Comics / Comic Reviews / Marvel Comics

Ultimate Comics: Spider-Man #16


By Zak Edwards
October 23, 2012 - 12:45

I have had a tenuous relationship with Ultimate Spider-Man since its relaunch with new protagonist Miles Morales.  Not because the new cast wasn’t engaging, they are, or the idea of a new Spider-Man is just too frustrating or not like it 'should' be or something equally possessive, because the shadow of Peter Parker is working wonders here, my problem with the ‘All-New’ Ultimate Spider-Man seems more like ‘Re-Hash’ of the older issues, as if it’s more regurgitating the great ideas of five to ten years ago.  This makes the whole thing read like there’s a glory days to the title of days gone by.  This issue feels it more than most and is certainly not helped by trying to shoehorn itself into the "United We Stand" crossover event.

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Of course, the series has been strong even as it says things over again, sometimes things do just sort of play out the same again and the overlap of Miles and Peter serves specific functions when it doesn’t sound like laziness on Brian Bendis’ behalf.  What the problem is that the book feels past its due date because it’s only somewhat entertaining.  The shadow of the crossover looms, the Divided We Fall/United We Stand crossover events have rarely felt that impacting in the actual events simply because the titles involved all seem to want to tell their own stories still.  It does beg to question why Spider-Man is involved at all, both in terms of the character (which is an example of the Peter-Miles overlap actually working) and the title (which only seems to suffer from its involvement).  Miles wanting to be recruited to the Ultimates was something Peter also wanted, or to be at least given the chance to prove himself, and having an even younger, even more inexperienced character fighting with Captain America over it is actually working.  Why Spider-Man needs to be present for Captain America doing presidential press conferences only shows how much the book just doesn’t fit in with the others (just as the others don't seem to fit with each other too).  The crossover pull isn’t working here and having Miles somewhat involved in the event as Bendis tries to keep his own plots alive just shows there isn’t enough space, and the book suffers for that.  So while some aspects that make this book great are here, everything feels too quick, too big, and too silly for a title that has survived on character work and small moments.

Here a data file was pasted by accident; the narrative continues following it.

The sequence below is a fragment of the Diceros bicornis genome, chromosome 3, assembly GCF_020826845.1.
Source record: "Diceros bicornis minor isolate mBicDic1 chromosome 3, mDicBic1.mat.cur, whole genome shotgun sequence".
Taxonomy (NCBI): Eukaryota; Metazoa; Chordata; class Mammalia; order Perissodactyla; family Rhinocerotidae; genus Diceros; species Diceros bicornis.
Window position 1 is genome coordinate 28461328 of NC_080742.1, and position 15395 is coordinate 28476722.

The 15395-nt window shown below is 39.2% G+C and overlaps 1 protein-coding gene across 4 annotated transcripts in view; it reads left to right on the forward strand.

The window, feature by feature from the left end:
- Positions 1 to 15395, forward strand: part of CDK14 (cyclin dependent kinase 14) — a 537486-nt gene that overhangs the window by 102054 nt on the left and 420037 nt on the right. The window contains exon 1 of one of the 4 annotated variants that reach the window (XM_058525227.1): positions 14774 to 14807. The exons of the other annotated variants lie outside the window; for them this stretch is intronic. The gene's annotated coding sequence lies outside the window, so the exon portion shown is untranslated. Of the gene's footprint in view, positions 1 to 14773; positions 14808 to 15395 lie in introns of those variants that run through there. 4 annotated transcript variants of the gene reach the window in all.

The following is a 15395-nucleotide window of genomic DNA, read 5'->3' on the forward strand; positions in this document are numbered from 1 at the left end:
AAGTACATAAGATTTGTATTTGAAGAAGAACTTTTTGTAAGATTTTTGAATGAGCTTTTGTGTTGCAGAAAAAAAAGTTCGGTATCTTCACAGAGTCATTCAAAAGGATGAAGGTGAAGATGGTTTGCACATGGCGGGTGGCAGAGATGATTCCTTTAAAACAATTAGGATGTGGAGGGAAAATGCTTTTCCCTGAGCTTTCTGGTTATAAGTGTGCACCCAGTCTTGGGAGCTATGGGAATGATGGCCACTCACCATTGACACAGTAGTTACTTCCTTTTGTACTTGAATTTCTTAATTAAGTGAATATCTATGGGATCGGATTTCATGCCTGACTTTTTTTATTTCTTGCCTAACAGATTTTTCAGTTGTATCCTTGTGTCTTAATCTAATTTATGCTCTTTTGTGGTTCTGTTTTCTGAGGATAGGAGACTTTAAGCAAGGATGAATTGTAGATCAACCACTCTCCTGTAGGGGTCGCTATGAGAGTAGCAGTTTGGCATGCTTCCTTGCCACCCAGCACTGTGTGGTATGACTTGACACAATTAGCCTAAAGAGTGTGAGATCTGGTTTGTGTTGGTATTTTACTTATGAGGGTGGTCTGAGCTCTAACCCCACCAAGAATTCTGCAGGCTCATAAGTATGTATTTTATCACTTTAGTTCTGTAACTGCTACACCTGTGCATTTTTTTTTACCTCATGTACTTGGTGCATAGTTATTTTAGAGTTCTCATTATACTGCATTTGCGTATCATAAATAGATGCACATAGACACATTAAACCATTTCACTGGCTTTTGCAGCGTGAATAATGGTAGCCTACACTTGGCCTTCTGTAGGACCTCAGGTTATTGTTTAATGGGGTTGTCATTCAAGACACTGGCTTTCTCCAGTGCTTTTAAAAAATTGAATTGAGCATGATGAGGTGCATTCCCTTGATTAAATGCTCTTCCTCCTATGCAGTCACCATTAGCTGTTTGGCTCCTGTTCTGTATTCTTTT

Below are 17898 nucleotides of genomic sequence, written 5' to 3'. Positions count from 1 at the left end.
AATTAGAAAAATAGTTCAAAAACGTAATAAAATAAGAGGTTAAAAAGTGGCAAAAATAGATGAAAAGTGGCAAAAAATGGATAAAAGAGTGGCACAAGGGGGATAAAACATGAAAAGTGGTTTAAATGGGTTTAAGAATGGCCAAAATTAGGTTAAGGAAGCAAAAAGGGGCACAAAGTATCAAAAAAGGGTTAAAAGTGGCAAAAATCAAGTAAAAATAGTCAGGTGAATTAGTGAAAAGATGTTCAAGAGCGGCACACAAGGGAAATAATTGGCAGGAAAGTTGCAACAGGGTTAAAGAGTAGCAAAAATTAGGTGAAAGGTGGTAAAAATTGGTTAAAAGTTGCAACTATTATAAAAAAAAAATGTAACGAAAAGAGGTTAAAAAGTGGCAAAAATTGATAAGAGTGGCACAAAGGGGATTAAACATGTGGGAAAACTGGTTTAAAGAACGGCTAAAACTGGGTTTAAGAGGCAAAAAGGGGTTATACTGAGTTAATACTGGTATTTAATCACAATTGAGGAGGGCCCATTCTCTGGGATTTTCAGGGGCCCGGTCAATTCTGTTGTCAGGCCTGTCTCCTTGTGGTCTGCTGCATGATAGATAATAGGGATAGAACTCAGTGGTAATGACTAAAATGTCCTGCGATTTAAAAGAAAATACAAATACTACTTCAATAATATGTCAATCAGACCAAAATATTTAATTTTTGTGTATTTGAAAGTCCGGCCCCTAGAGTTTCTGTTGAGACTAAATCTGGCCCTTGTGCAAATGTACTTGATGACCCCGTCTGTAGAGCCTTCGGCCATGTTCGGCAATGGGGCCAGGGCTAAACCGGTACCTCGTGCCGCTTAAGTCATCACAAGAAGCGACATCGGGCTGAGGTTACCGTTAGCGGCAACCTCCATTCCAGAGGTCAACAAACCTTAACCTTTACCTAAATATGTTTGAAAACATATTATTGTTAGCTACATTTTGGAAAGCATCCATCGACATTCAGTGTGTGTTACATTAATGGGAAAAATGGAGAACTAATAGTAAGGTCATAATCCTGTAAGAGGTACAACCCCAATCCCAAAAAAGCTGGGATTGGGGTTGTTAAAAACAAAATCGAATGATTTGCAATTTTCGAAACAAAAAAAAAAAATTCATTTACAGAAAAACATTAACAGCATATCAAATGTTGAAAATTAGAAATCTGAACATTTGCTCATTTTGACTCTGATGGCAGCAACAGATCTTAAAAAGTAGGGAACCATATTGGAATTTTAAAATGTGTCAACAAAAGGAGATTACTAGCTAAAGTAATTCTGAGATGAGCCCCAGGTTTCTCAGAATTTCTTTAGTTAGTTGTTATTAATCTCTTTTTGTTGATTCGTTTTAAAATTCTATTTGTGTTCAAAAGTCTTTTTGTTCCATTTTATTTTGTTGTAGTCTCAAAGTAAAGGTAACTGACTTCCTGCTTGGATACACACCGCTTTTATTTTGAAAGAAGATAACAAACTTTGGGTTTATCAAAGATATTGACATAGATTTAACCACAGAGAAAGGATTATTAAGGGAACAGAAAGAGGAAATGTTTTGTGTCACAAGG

Another big glory day problem is the art.  I know where Sarah Pichelli went but I want her back.  Or Stuart Immonen, or Mark Bagley, or any of the other myriad of artists who made this book look and feel as good as it is.  Pepe Larraz can handle the action sequences well, they look like scenes I’ve seen under artists who can construct an action sequence a little better, but his character work only highlights how the book isn’t being what it has proven to be.  Of course, there isn’t a whole lot to work with, Miles spends a lot of time under a mask and the characters spend even more time fighting things, but the book just doesn’t look very good.  The cover kind of speaks to it all: kind of generic, attempting to reel you in, but mostly faded into the background like the Ultimates here.

Grade: 6/10    Not good. Not terrible, but certainly leaving me worried for the series.


Last Updated: May 19, 2020 - 12:25

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